The plot follows the reintroduction of communication between the two countries by the smuggling of fairy fruit. There is also a long-lost ruler, the mysterious and almost-mythical Duke Aubrey, who might one day return.
The parallel between Duke Aubrey and "Jonathan Strange and Mr Norrell"'s Raven King is impossible to ignore. Both are integral to the history of their worlds and to the magic of those worlds, and both dance almost invisibly along the edges of the plot. That said, they're not entirely identical, because while both characters are morally ambiguous, Duke Aubrey most definitely comes down on the "utter bastard" side of the line.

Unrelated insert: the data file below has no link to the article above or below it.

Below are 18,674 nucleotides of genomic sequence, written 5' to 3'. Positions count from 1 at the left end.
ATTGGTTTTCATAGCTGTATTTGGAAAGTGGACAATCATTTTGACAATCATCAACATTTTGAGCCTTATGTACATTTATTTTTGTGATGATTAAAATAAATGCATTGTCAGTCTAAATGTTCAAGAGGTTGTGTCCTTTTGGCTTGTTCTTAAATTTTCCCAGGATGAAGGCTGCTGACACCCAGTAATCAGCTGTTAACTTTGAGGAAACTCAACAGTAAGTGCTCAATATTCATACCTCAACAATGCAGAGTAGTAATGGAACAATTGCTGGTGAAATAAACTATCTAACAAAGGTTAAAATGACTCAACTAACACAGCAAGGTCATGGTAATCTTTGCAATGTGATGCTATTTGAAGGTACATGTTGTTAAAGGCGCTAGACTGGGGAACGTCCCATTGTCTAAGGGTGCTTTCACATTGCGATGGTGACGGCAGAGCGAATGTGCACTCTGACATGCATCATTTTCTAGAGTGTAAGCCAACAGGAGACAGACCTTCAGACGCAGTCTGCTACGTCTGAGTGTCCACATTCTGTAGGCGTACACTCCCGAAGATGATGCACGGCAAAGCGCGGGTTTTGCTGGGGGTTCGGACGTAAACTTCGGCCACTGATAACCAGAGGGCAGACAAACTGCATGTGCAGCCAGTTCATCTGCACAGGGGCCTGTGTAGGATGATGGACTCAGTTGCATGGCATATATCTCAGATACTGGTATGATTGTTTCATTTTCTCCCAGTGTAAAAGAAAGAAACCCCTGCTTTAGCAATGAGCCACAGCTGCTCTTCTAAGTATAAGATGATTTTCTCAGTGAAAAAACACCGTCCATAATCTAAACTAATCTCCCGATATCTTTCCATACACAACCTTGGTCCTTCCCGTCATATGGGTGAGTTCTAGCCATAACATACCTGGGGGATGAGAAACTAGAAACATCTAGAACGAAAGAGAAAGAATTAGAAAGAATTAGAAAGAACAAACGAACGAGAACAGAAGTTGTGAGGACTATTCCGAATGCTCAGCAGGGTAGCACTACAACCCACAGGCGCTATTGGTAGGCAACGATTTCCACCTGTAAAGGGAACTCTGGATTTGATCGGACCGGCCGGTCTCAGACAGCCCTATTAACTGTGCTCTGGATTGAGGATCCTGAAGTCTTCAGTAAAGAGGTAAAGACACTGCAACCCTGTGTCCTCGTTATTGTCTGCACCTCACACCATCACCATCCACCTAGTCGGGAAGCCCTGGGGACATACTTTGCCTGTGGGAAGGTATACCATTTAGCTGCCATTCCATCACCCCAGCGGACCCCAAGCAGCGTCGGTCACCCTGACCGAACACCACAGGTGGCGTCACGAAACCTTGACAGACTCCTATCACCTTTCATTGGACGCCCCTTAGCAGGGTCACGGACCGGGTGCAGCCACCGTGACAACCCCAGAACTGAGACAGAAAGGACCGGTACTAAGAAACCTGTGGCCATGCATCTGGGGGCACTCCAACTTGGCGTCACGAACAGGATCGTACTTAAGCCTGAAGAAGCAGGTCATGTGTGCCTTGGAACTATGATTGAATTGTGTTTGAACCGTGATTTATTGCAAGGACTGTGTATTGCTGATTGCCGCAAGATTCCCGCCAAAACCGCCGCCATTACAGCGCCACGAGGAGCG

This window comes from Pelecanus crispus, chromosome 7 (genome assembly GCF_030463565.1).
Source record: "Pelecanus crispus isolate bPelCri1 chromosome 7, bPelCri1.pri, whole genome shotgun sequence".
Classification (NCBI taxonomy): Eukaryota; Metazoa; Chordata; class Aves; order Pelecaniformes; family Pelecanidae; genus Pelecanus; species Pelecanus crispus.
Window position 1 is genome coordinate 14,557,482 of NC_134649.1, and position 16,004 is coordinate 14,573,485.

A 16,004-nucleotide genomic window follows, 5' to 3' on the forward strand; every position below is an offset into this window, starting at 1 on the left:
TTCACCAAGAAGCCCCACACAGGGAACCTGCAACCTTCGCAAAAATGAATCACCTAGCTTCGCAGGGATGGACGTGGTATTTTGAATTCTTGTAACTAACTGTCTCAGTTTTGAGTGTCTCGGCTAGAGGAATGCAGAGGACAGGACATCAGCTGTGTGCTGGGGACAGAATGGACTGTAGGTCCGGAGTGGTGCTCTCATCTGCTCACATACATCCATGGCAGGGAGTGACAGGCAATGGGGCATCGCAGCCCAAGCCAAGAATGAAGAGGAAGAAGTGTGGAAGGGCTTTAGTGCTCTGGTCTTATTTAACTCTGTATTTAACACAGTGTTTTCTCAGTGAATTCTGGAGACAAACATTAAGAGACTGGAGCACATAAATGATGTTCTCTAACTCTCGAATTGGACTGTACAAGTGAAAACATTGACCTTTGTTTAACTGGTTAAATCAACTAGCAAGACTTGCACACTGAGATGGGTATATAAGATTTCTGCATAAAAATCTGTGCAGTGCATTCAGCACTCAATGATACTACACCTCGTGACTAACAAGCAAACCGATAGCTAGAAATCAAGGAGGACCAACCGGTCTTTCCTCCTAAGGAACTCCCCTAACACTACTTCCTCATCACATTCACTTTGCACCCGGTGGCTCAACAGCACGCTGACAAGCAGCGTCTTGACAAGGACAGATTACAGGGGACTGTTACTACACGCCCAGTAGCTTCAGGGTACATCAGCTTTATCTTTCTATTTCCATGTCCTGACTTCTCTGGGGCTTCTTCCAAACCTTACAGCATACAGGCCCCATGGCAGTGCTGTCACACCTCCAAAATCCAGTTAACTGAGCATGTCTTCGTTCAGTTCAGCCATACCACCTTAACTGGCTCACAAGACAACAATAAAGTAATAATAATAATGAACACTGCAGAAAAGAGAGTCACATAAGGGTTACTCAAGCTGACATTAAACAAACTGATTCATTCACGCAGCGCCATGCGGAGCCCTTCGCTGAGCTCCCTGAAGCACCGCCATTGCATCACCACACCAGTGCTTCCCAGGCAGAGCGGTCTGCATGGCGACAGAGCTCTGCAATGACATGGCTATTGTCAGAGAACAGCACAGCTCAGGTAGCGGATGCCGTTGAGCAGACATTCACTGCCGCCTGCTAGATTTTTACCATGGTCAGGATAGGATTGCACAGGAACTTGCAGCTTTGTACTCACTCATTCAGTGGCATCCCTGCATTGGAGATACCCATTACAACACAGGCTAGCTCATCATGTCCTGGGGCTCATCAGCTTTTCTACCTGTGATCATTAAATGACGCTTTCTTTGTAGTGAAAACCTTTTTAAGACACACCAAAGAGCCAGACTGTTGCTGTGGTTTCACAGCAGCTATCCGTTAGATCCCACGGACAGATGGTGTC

Despite the similarities between the two books, "Jonathan Strange and Mr Norrell" is a read that is thoughtful and humorous, but "Lud-in-the-Mist" is a read that is thoughtful and dark. I mean, it doesn't immediately come across as dark, but as you get into the plot, you get this feeling that not everything is right. Fairyland doesn't just seem to be a land of lost knowledge or lost imagination; it's a land of something else as well. The characters' reactions to fairy fruit and other items from Fairyland are like the reactions of people suffering from drug addiction or from mental illness. To encounter Fairyland is to open the door to the fanciful, but it also seems synonymous with strange yearnings, unfulfilment, and unexplained unhappiness.